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My orthodontist had the bluest eyes I have ever seen, the kind of eyes that gaze out from magazine covers and movie screens. His good looks took most of the agony out of having braces for my friends and me in the early 1980s.

Because my orthodontist reminded me of Rob Lowe, I have always related braces with good looks, and I’m not referring to how the patient’s teeth should look at the end of treatment.

So I was greatly relieved when Jimmy’s orthodontist turned out to be a normal-looking guy, instead of Brad Pitt’s twin brother. I could put my girlish crush behind me and focus on the grown-up reality of how much orthodontic work costs.

I brought the paperwork home and left it out for Ron to see. He faced the information like the brave Marine he is, memorizing the total cost to use as ammo in case Jimmy broke some of the rules of wearing braces. (Chewing gum is the number one forbidden activity.)

We have suspected for years that our oldest son would require orthodontic treatment; it was just a matter of waiting for the dentist to say it was time to get started. Unlike his parents, Jimmy has been looking forward to that day all along.

Most of his friends already have braces, making it seem like the cool thing to do.

I wasn’t so sure his eagerness would last because I clearly remember what it was like to have braces.

Even with Dr. Blue Eyes providing treatment, I was more than ready to put the whole experience behind me when the time came to have my braces removed.

It was uncomfortable, embarrassing and, to use one of my favorite teenage expressions, “gross.”

My son grew more excited the closer we came to the big day. His only fear was having bad weather keep us homebound when it came time for him to be fitted with braces.

As it turned out, we received plenty of ice and snow the week of Jimmy’s appointment, and school was already canceled.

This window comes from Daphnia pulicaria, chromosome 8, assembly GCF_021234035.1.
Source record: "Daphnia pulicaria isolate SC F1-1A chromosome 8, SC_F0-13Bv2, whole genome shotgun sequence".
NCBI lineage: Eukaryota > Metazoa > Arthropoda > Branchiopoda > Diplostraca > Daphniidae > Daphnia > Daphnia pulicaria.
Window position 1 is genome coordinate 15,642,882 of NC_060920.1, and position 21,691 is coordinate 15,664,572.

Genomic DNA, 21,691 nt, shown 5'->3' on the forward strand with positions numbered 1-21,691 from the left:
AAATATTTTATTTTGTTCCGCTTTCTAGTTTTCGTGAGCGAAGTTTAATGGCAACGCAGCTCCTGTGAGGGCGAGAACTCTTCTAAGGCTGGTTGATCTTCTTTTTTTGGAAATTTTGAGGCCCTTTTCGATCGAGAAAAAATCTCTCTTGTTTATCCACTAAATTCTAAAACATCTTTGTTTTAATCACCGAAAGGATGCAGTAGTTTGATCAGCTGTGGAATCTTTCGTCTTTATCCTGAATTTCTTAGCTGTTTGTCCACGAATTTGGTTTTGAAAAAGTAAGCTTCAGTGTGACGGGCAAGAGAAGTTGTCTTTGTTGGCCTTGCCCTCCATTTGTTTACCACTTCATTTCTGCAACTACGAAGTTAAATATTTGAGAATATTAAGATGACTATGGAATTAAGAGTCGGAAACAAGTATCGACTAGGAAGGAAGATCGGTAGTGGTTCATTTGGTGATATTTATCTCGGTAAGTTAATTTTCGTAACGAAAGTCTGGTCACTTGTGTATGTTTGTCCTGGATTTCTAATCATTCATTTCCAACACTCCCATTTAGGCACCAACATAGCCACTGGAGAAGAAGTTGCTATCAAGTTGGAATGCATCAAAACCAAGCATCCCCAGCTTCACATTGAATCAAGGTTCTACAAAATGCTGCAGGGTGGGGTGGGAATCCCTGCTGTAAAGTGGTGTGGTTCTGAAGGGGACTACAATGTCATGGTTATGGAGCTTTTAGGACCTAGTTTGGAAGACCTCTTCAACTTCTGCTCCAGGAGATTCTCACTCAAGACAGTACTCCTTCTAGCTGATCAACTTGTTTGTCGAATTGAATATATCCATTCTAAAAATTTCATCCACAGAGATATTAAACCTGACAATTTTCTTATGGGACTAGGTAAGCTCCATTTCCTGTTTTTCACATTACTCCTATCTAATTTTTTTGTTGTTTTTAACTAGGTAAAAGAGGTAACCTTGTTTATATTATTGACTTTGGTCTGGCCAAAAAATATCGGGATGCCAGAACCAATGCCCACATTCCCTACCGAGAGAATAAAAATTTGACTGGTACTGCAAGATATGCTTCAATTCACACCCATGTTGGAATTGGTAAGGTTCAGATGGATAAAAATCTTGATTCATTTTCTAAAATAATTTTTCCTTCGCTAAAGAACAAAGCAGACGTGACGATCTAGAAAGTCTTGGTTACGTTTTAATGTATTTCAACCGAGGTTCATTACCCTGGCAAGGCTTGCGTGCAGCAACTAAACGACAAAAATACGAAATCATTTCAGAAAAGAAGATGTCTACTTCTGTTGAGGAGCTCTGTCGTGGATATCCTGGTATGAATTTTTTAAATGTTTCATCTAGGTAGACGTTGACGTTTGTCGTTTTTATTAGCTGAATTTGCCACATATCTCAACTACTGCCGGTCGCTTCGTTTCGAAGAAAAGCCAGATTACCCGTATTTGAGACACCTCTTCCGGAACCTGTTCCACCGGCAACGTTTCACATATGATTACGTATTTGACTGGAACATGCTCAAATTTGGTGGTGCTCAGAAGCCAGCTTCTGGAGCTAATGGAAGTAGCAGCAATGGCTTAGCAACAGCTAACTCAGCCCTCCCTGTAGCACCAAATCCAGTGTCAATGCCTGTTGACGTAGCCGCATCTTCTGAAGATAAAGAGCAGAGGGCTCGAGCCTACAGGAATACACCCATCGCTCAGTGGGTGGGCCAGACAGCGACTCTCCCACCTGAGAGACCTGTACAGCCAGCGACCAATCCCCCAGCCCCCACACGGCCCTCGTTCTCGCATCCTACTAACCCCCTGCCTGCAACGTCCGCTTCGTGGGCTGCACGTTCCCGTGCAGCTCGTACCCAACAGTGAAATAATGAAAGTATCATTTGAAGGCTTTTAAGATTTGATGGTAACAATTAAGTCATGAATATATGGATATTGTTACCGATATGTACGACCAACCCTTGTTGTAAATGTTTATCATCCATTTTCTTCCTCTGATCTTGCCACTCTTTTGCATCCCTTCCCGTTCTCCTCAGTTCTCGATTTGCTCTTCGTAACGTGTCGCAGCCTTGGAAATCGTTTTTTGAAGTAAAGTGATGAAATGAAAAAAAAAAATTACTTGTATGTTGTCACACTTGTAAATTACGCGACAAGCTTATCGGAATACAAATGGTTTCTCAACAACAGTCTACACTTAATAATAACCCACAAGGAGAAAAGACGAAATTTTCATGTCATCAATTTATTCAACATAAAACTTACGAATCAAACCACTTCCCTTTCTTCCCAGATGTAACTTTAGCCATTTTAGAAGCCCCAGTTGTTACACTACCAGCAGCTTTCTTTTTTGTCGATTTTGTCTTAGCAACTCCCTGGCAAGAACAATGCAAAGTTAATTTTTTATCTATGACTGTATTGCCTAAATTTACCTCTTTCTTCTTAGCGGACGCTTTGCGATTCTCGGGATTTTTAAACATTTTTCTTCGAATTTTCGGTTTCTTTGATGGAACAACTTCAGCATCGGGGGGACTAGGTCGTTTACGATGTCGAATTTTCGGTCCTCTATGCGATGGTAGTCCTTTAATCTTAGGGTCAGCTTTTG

Ron reported that all the main roads were clear, and the orthodontist’s office is less than two miles from our house, so I decided it was worth a cautious attempt.

I almost gave up when my wheels started spinning while I was backing out of the driveway. But, just as Ron said, the roads looked fine once I made it up the hill leading to our house.

By the time we were turning into the parking lot, I had managed to relax enough to laugh with Jimmy as he sang along to the radio. “I can’t believe you still know all the words to this song!” I said.

He and Ricky Martin kept singing “Living La Vida Loca” as I hit a patch of ice and missed the turn. It was scary for those two seconds we were sliding, but luckily, I had plenty of room to keep going and turn around.

Jimmy and I experienced a rare moment of silence between us. Then I apologized for the bad word I had said while slipping on the ice, and he went back to singing.

I’m happy to report that we made it safely home and back to living our own version of la vida loca.

Jimmy’s excitement wasn’t dampened by reality. He could not wait to show off his braces and the green bands he had selected in honor of Saint Patrick’s Day.

A mother of three boys, Pam Zich has moved eight times in 16 years of marriage to her Marine Corps husband. They have been stationed in various locations, including Okinawa, California, Texas and their current home in Springfield, Va. E-mail her at homefront@stripes.osd.mil or find the Zichs online at www.lifeonthehomefront.com.

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